Kandahar is called the homosexual capital of south Asia. Such is the Pashtun obsession with sodomy � locals tell you that birds fly over the city using only one wing, the other covering their posterior � that the rape of young boys by warlords was one of the key factors in Mullah Omar mobilising the Taliban.

    Fox News 2002

    ReplyDelete
  9. I've been whipsawed like that about 3 times in the last 3 years.

    Me too.

    Rat, can you give us an update on the fence?

    ReplyDelete
  10. I think Afghanistan must qualify as the worst place on earth.

    If not the worst, way way up there.

    ReplyDelete
  11. We'll get that Desert Express Rail Line from LA to Vegas built in half the time of the fence, count on it.

    ReplyDelete
  12. The Messiah making ammends for dissing Las Vegas Tourism.

    ...not to mention padding the Hon Senator Reid's Real Estate Empire.

    ReplyDelete
  13. Tony, one time BC Regular, and Afghan Vet, fully agrees with your assesment of Afghanistan, al-Bob.

    ...on my deathbed I'll still remember his vivid description of daily life in the land of the Pashtuns.

    ReplyDelete
  14. Drudge Frontpage would make a great Mad Magazine Cover.

    ReplyDelete
  15. Yes, it would. Trouble is it's just a more or less 'average' day.

    ReplyDelete
  16. Just post sign, Trespassers will be shot...

    then start shooting at anything on your land...

    not a crime...

    ReplyDelete
  17. US energy chief floats idea of a carbon tax: NYT

    Posted Thu Feb 12, 2009 8:59am PST

    WASHINGTON (AFP) - US Energy Secretary Steven Chu has floated the idea of a carbon emissions tax to fight global warming, in an interview with The New York Times Thursday.

    During the US presidential campaign, the notion was kept largely on the back burner as candidates were reluctant to promote the idea of costlier energy at a time when gasoline prices were soaring.

    But since President Barack Obama's administration took office in January, Congress has been working on setting up a system for swapping greenhouse gas emissions quotas similar to the one used in the European Union.

    And Chu said "alternatives could emerge, including a tax on carbon emissions," the Times reported.

    Chu, a Nobel laureate in physics, long concerned about global warming, acknowledged it would be a tough sell to get a law passed in the United States that could lead to higher energy prices.

    But he said he "supports putting a price on carbon emissions to begin to address climate change" the daily said.

    Chu also stressed that the world was in real need of technological innovation to help address global warming, in areas such as solar energy, electric batteries and biofuels.

    http://green.yahoo.com/news/afp/20090212/sc_afp/climateusenergycongress.html

    http://snipurl.com/btm4t

    ReplyDelete
  18. "There are so many that I can tell you that at times it looks like a slow-motion invasion. Literally, I feel like the guy with his finger in the dike, and I just don´t think I can hold back the flood."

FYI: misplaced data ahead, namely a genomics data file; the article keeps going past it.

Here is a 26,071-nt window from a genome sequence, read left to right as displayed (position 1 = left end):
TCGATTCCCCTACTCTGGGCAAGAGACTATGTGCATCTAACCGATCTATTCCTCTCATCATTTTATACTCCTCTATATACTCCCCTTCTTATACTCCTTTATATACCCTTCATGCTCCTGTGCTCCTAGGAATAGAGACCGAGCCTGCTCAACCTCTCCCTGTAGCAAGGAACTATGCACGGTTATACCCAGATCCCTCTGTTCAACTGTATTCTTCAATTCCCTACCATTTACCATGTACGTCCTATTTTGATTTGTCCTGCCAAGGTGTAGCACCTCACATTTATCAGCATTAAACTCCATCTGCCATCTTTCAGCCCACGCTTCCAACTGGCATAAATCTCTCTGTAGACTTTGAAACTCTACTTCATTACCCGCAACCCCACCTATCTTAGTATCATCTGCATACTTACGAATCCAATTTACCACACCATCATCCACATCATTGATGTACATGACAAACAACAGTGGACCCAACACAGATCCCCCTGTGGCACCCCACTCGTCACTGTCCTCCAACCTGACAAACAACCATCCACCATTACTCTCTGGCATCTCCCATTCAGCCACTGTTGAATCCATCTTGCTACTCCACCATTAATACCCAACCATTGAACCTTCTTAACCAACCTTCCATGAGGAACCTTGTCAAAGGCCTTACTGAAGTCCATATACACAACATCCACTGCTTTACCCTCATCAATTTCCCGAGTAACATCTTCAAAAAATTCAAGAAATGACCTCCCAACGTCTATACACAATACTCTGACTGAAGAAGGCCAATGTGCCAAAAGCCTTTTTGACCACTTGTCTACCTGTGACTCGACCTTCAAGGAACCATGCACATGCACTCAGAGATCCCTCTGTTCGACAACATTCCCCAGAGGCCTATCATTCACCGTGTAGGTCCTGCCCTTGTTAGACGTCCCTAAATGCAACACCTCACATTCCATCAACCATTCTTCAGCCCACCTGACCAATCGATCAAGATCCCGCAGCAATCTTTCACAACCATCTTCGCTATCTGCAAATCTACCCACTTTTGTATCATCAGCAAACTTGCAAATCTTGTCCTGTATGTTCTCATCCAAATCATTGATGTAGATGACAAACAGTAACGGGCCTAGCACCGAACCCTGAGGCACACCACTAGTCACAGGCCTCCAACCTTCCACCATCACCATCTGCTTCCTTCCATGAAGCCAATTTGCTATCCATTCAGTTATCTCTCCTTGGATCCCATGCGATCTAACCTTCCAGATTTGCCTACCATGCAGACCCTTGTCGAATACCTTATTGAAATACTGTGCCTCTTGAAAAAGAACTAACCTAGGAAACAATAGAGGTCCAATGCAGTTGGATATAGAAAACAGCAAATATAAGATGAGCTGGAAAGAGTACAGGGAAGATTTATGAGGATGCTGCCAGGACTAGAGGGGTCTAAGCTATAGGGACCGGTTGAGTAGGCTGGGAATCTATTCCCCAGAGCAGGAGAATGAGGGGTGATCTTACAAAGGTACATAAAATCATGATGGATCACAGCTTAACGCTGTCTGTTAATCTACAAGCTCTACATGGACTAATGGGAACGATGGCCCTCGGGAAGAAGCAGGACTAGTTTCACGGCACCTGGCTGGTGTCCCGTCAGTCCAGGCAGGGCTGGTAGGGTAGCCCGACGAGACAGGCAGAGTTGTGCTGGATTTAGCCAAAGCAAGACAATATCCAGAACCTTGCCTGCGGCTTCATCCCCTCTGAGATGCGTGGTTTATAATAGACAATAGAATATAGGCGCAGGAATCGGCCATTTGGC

==

    "It was much pleasanter at home, when one wasn't always growing larger and smaller, and being ordered about by mice and rabbits." - Alice in Wonderland

    ReplyDelete
  19. TWEET-A-WATT! A Power Monitor That Twitters Your Energy Use

    http://www.inhabitat.com/2009/02/04/tweet-a-watt-by-ladyada/

    http://snipurl.com/btnwk

    ReplyDelete
  20. "The language reflects the extent to which senior U.S. officials now discount a National Intelligence Estimate issued in November 2007 that was instrumental in derailing U.S. and European efforts to pressure Iran to shut down its nuclear program."
    ==

    Now why would the CIA want to derail US and European efforts to pressure Iran to shut down its nuclear program? Maybe tuna sandwich can answer that.

    ReplyDelete
  21. No, Doug, not today. As you know I was deeply, distressed at Bush's poor performance on the border.

    It's the only thing he did that makes me madder'n hell. I'll never understand how, he and Rove got together, and got something so unbelievably, stupidly wrong.

    ReplyDelete
  22. That course of action, wi"o" is certainly a crime.
    Take that Concealed Weapons course from a qualified instructer, or you'll be in jail, fer sur.

    A posted sign is of no signifigance, when using deadly force, believe you me.
    You must be in legitimate fear of your life, or for the life of another, before deadly force can be legally applied.

    Better to shoot them in the front, than the back. When interviewed by law enforcement keep repeating the mantra, "I told him to stop, he wouldn't stop." Over and over, then over, again.

    If you follow your own advise, wi"o", yo will not be blogging, nor selling candy, any more.

    The "fence" is a misnomer, at best.